thirdreel From: thirdreel Date: January 26th, 2006 03:14 am (UTC) (Link)
GLAAD puzzles me. In some sense, I think they need something like this every once in a while to justify their own existence. That is, if they let things slide, if they didn't blame things for causing hate crimes and encouraging low self-esteem and self-destructive behavior among queerfolk, then they'd have no reason to exist. So that's what they do.

The thing is, deviation is funny. It always has been. Deviation of gender expression will make people laugh. Is that necessarily hurtful? I'd tend to say no. In fact, it seems like the places which in the past were most accepting of gender-bending as a joke are the places that are now most accepting of gender expression in general.

But what's always puzzled me about GLAAD is their categorizing of gay-themed humor, commending some and condemning others. Why is watching Jack (on Will and Grace) fall apart at Karen's criticism worthy of an award, but watching Zachary fall apart at Simon's criticism worthy of a finger-wagging? Is it that one of them is done by "us" (whoever "we" are) and the other is by "them" (presumably straight people)?
guysterrules From: guysterrules Date: January 26th, 2006 05:40 pm (UTC) (Link)
I'm curious how they actually help instead of making the gay community look like ninnies. Since they're the self-appointed voice, it reflects on me, and that makes me grind my teeth.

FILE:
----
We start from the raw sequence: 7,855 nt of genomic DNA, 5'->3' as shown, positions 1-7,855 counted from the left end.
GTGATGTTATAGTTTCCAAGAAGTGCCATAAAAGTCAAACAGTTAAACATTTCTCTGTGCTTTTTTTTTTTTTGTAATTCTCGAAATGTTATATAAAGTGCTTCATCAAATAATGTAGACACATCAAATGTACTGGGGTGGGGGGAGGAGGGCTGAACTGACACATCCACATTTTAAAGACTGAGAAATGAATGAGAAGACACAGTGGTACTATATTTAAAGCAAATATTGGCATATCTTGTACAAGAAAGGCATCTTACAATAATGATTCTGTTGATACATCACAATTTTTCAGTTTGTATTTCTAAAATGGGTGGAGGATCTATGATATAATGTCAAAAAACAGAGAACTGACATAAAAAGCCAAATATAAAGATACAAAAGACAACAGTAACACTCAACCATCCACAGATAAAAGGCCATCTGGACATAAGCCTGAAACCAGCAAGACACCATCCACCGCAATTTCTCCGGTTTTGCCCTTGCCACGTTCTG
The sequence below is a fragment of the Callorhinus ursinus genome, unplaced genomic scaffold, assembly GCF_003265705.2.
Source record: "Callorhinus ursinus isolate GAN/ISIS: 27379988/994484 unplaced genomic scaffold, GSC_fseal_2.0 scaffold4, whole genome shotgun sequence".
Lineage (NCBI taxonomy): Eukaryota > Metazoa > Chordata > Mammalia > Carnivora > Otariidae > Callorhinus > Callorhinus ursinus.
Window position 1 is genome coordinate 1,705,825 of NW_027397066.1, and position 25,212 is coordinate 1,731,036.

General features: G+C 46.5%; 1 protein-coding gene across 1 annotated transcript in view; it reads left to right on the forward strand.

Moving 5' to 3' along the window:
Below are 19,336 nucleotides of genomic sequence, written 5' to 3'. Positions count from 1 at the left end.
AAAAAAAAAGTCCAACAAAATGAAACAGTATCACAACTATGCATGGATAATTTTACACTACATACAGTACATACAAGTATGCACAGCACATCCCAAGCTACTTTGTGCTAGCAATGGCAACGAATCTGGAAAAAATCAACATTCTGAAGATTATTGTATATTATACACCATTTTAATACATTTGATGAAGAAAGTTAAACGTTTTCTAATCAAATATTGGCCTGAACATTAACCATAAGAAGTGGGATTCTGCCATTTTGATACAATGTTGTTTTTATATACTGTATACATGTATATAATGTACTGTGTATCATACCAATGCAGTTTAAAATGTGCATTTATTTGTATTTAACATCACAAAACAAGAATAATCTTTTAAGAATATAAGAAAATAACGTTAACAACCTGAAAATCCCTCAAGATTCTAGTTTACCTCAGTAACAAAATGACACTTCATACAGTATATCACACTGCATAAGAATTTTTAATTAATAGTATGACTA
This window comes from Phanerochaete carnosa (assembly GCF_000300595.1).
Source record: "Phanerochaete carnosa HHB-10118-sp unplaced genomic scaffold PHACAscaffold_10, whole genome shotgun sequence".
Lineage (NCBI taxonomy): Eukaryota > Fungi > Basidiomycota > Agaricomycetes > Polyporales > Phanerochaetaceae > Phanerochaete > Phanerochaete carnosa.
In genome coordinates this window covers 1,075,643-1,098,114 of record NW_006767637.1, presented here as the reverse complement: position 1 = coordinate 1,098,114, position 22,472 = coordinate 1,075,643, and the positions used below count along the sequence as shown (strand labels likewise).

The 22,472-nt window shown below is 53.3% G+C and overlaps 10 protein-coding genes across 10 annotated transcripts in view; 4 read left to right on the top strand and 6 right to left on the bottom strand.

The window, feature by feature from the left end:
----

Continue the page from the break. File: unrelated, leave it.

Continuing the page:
I couldn't agree more about their take on comedy. In order for them to sanction gay humor, it seems there needs to be a monolithic and deep-pocketed company producing it. Odd.
ruralrob From: ruralrob Date: January 26th, 2006 03:37 am (UTC) (Link)
Sorry td, I have to disagree with you on this one. I like American Idol once we get past the freak show that the audition rounds have become. But I have extreme discomfort in people being lampooned for their size and particularly for their gender identity/sexual orientation issues. I know some things are fair game and talent or lack of it certainly is (that's what the show is about), but those other two areas are not, at least in my book.
guysterrules From: guysterrules Date: January 26th, 2006 05:45 pm (UTC) (Link)
I have tremendous respect for you, Rob, but one of my points was the show has equal opportunity humiliation. I don't think they single out the large or gender confused; it seems they focus on ridiculous bravado and misplaced confidence.